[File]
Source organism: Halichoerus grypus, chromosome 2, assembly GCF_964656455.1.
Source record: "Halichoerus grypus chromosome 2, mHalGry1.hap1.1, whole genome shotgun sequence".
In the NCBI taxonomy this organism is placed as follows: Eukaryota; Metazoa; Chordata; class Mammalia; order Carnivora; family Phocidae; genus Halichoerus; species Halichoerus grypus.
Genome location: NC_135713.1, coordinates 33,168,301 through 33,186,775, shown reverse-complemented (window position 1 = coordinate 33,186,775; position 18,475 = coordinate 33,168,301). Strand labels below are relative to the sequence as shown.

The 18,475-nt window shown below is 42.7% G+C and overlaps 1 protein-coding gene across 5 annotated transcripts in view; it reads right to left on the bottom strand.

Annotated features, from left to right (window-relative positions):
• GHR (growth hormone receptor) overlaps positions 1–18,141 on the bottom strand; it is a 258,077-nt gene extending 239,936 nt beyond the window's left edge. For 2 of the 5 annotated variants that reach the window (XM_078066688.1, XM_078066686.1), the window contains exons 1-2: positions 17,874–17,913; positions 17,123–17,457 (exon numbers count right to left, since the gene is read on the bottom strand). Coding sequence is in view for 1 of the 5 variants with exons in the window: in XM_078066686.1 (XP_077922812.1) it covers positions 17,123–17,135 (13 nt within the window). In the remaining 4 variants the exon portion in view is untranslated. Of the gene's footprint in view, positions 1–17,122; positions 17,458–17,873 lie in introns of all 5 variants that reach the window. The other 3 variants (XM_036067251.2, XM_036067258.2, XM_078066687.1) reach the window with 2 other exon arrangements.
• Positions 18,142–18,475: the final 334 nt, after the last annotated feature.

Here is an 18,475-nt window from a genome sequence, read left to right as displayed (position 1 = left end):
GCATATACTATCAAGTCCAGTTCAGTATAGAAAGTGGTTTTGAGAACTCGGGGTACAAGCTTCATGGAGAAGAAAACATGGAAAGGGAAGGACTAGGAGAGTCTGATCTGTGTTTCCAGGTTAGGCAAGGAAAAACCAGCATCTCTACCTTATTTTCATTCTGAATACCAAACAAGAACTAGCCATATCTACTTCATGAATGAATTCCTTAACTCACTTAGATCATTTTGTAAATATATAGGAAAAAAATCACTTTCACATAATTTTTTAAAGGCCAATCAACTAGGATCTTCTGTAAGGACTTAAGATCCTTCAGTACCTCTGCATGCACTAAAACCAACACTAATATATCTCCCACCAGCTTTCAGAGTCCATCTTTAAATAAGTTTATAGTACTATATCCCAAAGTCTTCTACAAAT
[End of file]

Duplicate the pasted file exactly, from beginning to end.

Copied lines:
Source organism: Halichoerus grypus, chromosome 2, assembly GCF_964656455.1.
Source record: "Halichoerus grypus chromosome 2, mHalGry1.hap1.1, whole genome shotgun sequence".
In the NCBI taxonomy this organism is placed as follows: Eukaryota; Metazoa; Chordata; class Mammalia; order Carnivora; family Phocidae; genus Halichoerus; species Halichoerus grypus.
Genome location: NC_135713.1, coordinates 33,168,301 through 33,186,775, shown reverse-complemented (window position 1 = coordinate 33,186,775; position 18,475 = coordinate 33,168,301). Strand labels below are relative to the sequence as shown.

The 18,475-nt window shown below is 42.7% G+C and overlaps 1 protein-coding gene across 5 annotated transcripts in view; it reads right to left on the bottom strand.

Annotated features, from left to right (window-relative positions):
• GHR (growth hormone receptor) overlaps positions 1–18,141 on the bottom strand; it is a 258,077-nt gene extending 239,936 nt beyond the window's left edge. For 2 of the 5 annotated variants that reach the window (XM_078066688.1, XM_078066686.1), the window contains exons 1-2: positions 17,874–17,913; positions 17,123–17,457 (exon numbers count right to left, since the gene is read on the bottom strand). Coding sequence is in view for 1 of the 5 variants with exons in the window: in XM_078066686.1 (XP_077922812.1) it covers positions 17,123–17,135 (13 nt within the window). In the remaining 4 variants the exon portion in view is untranslated. Of the gene's footprint in view, positions 1–17,122; positions 17,458–17,873 lie in introns of all 5 variants that reach the window. The other 3 variants (XM_036067251.2, XM_036067258.2, XM_078066687.1) reach the window with 2 other exon arrangements.
• Positions 18,142–18,475: the final 334 nt, after the last annotated feature.

Here is an 18,475-nt window from a genome sequence, read left to right as displayed (position 1 = left end):
GCATATACTATCAAGTCCAGTTCAGTATAGAAAGTGGTTTTGAGAACTCGGGGTACAAGCTTCATGGAGAAGAAAACATGGAAAGGGAAGGACTAGGAGAGTCTGATCTGTGTTTCCAGGTTAGGCAAGGAAAAACCAGCATCTCTACCTTATTTTCATTCTGAATACCAAACAAGAACTAGCCATATCTACTTCATGAATGAATTCCTTAACTCACTTAGATCATTTTGTAAATATATAGGAAAAAAATCACTTTCACATAATTTTTTAAAGGCCAATCAACTAGGATCTTCTGTAAGGACTTAAGATCCTTCAGTACCTCTGCATGCACTAAAACCAACACTAATATATCTCCCACCAGCTTTCAGAGTCCATCTTTAAATAAGTTTATAGTACTATATCCCAAAGTCTTCTACAAAT